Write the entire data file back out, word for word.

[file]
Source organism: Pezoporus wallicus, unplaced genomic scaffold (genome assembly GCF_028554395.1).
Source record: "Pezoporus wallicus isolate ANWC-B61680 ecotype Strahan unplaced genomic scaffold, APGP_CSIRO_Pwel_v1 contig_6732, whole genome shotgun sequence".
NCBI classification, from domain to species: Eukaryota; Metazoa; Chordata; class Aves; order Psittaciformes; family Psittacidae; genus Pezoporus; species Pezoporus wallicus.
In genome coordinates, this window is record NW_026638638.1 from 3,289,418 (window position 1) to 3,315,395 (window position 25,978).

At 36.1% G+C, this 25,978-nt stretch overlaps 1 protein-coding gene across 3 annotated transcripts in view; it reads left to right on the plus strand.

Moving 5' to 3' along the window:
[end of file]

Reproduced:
Source organism: Pezoporus wallicus, unplaced genomic scaffold (genome assembly GCF_028554395.1).
Source record: "Pezoporus wallicus isolate ANWC-B61680 ecotype Strahan unplaced genomic scaffold, APGP_CSIRO_Pwel_v1 contig_6732, whole genome shotgun sequence".
NCBI classification, from domain to species: Eukaryota; Metazoa; Chordata; class Aves; order Psittaciformes; family Psittacidae; genus Pezoporus; species Pezoporus wallicus.
In genome coordinates, this window is record NW_026638638.1 from 3,289,418 (window position 1) to 3,315,395 (window position 25,978).

At 36.1% G+C, this 25,978-nt stretch overlaps 1 protein-coding gene across 3 annotated transcripts in view; it reads left to right on the plus strand.

Moving 5' to 3' along the window: